HomeNewsBriefEl Salvador Police Dispute Government’s Gang Murder Stats
BRIEF

El Salvador Police Dispute Government’s Gang Murder Stats

EL SALVADOR / 16 JUL 2015 BY ARRON DAUGHERTY EN

There is confusion over how many of El Salvador’s murder victims are gang members, showing that an increased understanding of the gang problem is necessary to successful address the country’s worsening security situation. 

A report recently given by El Salvador’s National Police (PNC by its Spanish initials) to local newspaper El Faro said of the more than 2,000 homicide victims registered in El Salvador between January and May, only 30% were gang members. 

This contradicts multiple officials from President Salvador Sanchez Ceren’s administration, who claimed 60% of El Salvador murder victims belonged to, or were affiliated with, street gangs.

“Approximately 60% of homicides are the result of gang disputes within the country,” El Salvador security minister Benito Lara said when speaking to press in June about public security issues. At a following press conference communications secretary Eugenio Chica elaborated “the majority of those killed are linked to gangs and criminals, while 40% are regular citizens.”

The PNC did not indicate why their figures on murdered gang members were lower than those cited by central government figures. However it did say that it could revise murder statistics as each case developed. Future revisions are unlikely, El Faro said, as the vast majority of El Salvador’s murder cases go unsolved.

InSight Crime Analysis

The conflict between the PNC and the central government’s murder victim figures echo previous findings by local newspaper La Prensa Grafica. The newspaper determined that authorities often over report the number of gang-affiliated homicide victims, largely due to poor investigation techniques and a lack of understanding as to what constitutes a gang member

Part of this has to do with the difficulty in deciding whether to only count fully initiated gang members as part of the group, or to include the large networks of collaborators and affiliates that Mara gangs rely on.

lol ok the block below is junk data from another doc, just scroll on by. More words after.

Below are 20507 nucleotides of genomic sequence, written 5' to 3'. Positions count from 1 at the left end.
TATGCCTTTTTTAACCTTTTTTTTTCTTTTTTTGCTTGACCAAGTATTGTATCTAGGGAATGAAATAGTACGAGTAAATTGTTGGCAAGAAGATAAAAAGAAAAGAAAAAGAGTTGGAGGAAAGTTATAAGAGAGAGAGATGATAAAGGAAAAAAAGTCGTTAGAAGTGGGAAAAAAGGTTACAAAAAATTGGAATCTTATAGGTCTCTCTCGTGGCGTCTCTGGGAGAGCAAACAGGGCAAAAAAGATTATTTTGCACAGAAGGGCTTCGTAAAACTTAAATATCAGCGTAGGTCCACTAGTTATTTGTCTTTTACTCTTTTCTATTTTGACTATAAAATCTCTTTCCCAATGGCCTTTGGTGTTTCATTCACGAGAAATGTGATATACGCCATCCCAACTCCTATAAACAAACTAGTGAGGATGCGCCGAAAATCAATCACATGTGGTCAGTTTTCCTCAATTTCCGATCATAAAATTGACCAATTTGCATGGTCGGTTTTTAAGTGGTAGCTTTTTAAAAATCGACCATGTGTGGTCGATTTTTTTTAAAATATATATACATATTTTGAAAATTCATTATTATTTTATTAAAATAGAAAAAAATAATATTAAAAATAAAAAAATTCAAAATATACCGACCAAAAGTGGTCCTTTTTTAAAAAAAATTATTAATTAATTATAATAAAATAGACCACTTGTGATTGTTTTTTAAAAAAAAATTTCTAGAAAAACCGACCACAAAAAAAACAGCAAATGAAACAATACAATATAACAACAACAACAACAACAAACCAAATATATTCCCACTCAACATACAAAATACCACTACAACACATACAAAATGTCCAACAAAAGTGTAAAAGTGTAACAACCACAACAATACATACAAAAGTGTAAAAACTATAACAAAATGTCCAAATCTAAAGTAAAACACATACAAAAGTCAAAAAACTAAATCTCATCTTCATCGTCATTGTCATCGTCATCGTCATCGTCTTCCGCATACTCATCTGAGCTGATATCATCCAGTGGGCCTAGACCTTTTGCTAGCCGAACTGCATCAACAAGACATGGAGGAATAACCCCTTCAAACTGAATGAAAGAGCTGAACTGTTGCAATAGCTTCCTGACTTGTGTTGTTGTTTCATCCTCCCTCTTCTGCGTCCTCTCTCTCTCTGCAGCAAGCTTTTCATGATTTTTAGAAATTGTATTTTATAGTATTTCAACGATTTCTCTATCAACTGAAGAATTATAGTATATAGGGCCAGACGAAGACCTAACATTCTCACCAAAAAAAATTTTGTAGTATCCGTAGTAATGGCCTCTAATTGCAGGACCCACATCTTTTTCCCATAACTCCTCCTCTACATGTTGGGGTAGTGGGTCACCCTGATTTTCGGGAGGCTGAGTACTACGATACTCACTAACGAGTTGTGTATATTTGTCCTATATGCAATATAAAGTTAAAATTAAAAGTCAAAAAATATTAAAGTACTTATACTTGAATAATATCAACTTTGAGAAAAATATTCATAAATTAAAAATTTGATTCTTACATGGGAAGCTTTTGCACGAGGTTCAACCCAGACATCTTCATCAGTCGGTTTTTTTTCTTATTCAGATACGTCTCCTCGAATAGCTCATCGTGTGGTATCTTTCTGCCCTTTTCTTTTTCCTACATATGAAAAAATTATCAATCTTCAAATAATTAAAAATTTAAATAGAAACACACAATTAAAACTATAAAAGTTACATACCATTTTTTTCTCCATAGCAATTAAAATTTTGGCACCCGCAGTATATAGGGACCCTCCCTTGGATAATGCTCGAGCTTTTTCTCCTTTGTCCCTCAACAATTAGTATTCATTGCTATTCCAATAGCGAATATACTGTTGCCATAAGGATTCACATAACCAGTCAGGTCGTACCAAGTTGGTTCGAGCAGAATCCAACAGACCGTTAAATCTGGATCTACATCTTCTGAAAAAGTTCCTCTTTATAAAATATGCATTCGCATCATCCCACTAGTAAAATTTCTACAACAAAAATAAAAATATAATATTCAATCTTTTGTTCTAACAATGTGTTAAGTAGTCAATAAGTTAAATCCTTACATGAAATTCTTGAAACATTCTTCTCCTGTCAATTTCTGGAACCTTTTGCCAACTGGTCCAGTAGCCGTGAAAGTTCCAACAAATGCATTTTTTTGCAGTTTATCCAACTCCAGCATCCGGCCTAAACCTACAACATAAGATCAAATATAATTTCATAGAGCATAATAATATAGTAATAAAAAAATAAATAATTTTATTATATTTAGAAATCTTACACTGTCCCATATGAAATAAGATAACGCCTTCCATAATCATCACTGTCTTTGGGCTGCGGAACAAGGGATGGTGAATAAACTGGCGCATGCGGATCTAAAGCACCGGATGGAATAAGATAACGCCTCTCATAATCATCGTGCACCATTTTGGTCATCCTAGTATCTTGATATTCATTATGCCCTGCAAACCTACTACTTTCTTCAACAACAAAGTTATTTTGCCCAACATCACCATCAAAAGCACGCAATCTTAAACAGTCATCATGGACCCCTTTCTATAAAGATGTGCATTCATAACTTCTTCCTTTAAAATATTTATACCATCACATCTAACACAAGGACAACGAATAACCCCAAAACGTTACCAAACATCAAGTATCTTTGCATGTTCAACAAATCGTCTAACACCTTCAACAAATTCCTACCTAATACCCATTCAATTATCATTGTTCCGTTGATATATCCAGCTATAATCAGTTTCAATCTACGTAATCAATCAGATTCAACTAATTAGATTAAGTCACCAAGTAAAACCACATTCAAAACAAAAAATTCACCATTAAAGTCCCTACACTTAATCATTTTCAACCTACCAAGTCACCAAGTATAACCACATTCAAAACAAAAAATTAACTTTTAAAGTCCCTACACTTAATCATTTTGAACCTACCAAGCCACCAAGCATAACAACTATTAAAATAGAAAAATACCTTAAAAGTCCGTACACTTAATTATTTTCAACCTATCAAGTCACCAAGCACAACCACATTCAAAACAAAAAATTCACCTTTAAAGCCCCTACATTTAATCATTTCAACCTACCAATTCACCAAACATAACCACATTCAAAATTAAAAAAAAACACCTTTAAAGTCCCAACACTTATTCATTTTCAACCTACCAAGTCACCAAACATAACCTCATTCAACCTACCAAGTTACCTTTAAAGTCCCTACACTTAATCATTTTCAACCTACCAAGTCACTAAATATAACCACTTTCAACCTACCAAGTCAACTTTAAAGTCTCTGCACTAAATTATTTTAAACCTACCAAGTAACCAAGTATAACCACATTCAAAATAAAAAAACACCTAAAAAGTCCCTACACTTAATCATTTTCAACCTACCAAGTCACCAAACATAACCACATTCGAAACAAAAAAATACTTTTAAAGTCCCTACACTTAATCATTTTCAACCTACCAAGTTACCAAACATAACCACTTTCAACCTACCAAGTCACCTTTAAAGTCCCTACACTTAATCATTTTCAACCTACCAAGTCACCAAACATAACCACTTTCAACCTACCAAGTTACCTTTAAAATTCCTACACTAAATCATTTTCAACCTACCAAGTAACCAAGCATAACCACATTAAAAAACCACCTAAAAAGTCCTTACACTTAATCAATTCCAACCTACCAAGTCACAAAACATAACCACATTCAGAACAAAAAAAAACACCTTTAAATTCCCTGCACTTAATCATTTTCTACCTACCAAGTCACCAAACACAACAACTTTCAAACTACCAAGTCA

SEE ALSO: El Salvador News and Profiles

Scant resources and the desire to write off El Salvador’s ever rising murder rates as criminals killing other criminals may discourage authorities from further investigating how gangs interact with the surrounding community. However understanding how the non-initiated work with gangs -willingly or under coercion- is crucial to protecting citizens and improving El Salvador’s dire public security situation. 

Compartir icon icon icon

What are your thoughts? Click here to send InSight Crime your comments.

We encourage readers to copy and distribute our work for non-commercial purposes, with attribution to InSight Crime in the byline and links to the original at both the top and bottom of the article. Check the Creative Commons website for more details of how to share our work, and please send us an email if you use an article.

Related Content

CONTRABAND / 25 AUG 2014

Cattle-running groups have reportedly illegally transported 22,000 heads of cattle from eastern Nicaragua to Honduras in three months, highlighting the…

FEATURED / 11 JUN 2020

Media headlines and US indictments have confidently proclaimed the Jalisco Cartel to be  Mexico's dominant criminal group. But while it…

MEXICO / 25 MAY 2015

Despite the heavy use of soldiers to support public security, a recent study has ranked Mexico third worldwide in terms…

About InSight Crime

THE ORGANIZATION

We Have Updated Our Website

4 FEB 2021

Welcome to our new home page. We have revamped the site to create a better display and reader experience.

THE ORGANIZATION

InSight Crime Events – Border Crime: The Northern Triangle and Tri-Border Area

ARGENTINA / 25 JAN 2021

Through several rounds of extensive field investigations, our researchers have analyzed and mapped out the main illicit economies and criminal groups present in 39 border departments spread across the six countries of study – the Northern Triangle trio of Guatemala, Honduras, and El…

BRIEF

InSight Crime’s ‘Memo Fantasma’ Investigation Wins Simón Bolívar National Journalism Prize

COLOMBIA / 20 NOV 2020

The staff at InSight Crime was awarded the prestigious Simón Bolívar national journalism prize in Colombia for its two-year investigation into the drug trafficker known as “Memo Fantasma,” which was…

ANALYSIS

InSight Crime – From Uncovering Organized Crime to Finding What Works

COLOMBIA / 12 NOV 2020

This project began 10 years ago as an effort to address a problem: the lack of daily coverage, investigative stories and analysis of organized crime in the Americas. …

ANALYSIS

InSight Crime – Ten Years of Investigating Organized Crime in the Americas

FEATURED / 2 NOV 2020

In early 2009, Steven Dudley was in Medellín, Colombia. His assignment: speak to a jailed paramilitary leader in the Itagui prison, just south of the city. Following his interview inside…